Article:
What would Bach have made of today's habits of listening to music? His work was structured around court and church timetables, his music written to mark formal events and spiritual milestones.
To hear this music you had to go to the palace or the church, and your musical encounter would be bound up with your response to the service, the building, other people. You'd never have heard Bach play the organ unless you were there in person, for the church organ is the ultimate in non-mobile devices.
From the days when music measured out our life with coffee cantatas, it's a huge jump to today's use of recorded music as the soundtrack to daily activities. Sociologists and psychologists (let alone musicians) have hardly had time to absorb the implications of this enormous change.
For centuries, music has been associated with occasions, whether the rare opportunity to hear a special performer, or the moment when you felt like sitting down with your friends to play something. Now music is omnipresent, overwhelmingly in electronic reproduction. We don't even have to try and make music ourselves. People wearing earphones are everywhere we look. Music, once a means of uniting a group of people in a shared experience, is now often used to create a ghetto of one.
In Reinventing Bach, Paul Elie claims that Bach is the perfect fit with the age of recording. Bach's music is remarkably consistent and crafted with matchless quality. Even better, everyone can sense its inclusiveness. As Yo-Yo Ma said, Bach is "almost the only composer who was both totally objective and totally compassionate".
Bach was an inventor himself; forward-looking, pragmatic, and visionary about how instruments would develop. In Elie's view, Bach would have embraced the age of technology, and might have smiled to see us jogging to the Brandenburg Concertos. It may be true that Bach has particularly benefited from the recording era, because its growth coincided with a reassessment of his music, but he is not alone in having his legacy transformed by worldwide access to recordings.
This 500-page volume is structured around a well-informed and empathetic biography of Bach, intercut with lively accounts of five pioneering performers who made famous Bach recordings: Albert Schweitzer, Pablo Casals, Leopold Stokowski, Glenn Gould and Yo-Yo Ma. Linking them through their love of Bach is intriguing, even if in other respects they are slightly strange bedfellows. Elie interweaves their stories, cutting-and-pasting them into a vivid mosaic, though his sudden juxtapositions can be as jarring as they are stimulating.
Elie is an acute and passionate listener, writing sensitively about music's impact on him. Of Casals's cello sound he writes: "It is an animal sound, all furred and tendoned. In the slow passages it is elephantine, or older – a dinosaur's cry. In the fast ones it is equine, a steeplechase run in stop-motion… Sometimes the sound is dry and nasal. Sometimes it is a chesty honk, a double lungful of sound… Sometimes, as the bow is pulled across the strings as across a row of teeth, it is a shout." Respect to him for attempting the notoriously difficult task of putting into words his synaesthetic responses to music; his solution won't be to all tastes.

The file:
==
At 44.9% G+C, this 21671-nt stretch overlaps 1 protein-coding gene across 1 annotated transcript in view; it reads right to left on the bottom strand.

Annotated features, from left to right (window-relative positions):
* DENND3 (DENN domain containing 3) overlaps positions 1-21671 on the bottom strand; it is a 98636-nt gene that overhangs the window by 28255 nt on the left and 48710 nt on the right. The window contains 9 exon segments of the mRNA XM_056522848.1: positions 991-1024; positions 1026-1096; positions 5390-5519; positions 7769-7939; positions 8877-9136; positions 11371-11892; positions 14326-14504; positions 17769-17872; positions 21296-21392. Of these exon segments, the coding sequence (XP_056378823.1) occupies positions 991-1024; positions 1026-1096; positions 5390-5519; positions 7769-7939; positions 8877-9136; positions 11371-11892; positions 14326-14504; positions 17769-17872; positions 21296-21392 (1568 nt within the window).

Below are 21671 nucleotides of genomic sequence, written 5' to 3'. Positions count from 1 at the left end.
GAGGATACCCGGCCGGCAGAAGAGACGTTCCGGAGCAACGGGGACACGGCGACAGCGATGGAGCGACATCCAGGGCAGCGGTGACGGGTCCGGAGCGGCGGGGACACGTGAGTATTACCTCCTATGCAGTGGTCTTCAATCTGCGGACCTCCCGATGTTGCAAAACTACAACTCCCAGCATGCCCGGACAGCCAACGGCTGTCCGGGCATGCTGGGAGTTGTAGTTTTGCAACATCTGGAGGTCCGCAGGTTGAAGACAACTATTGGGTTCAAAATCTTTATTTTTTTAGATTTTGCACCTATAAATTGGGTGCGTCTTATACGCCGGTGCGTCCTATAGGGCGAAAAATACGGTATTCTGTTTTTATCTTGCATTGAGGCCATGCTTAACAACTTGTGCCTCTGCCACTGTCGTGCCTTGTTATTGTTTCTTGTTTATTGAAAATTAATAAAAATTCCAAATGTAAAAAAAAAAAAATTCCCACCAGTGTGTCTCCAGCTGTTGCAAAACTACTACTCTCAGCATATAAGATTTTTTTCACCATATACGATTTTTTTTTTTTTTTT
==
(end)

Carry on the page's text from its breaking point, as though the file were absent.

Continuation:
Bach and his interpreters turn out to be descants to the main theme: how technology has changed us and our relationship with music. It sometimes feels as if the book's impact would be more direct had the author devoted himself openly to this topic. He feels we're blessed by the archives of recorded music we can use as "life's counterpoint", and believes that recordings have enabled performer and listener to meet in a kind of sacred space. His own love of Bach was fostered through listening to recordings, an experience he describes as feeling "more real than the rest of life".
In the closing pages, he observes that "now it is music played live that seems insubstantial and elusive, made somewhere once for a little while and then allowed to go away". This is not music to the ears of musicians. My best experiences of performing music have been indissolubly connected with the character and response of the audience. That makes each occasion different, whereas no matter how many times you listen to your favourite recordings, they're always the same.
Susan Tomes was awarded the 2013 Cobbett Medal for distinguished service to chamber music. Her book 'Out of Silence' is published by Boydell Press, and today (11 May) she presents 'Saturday Classics' on Radio 3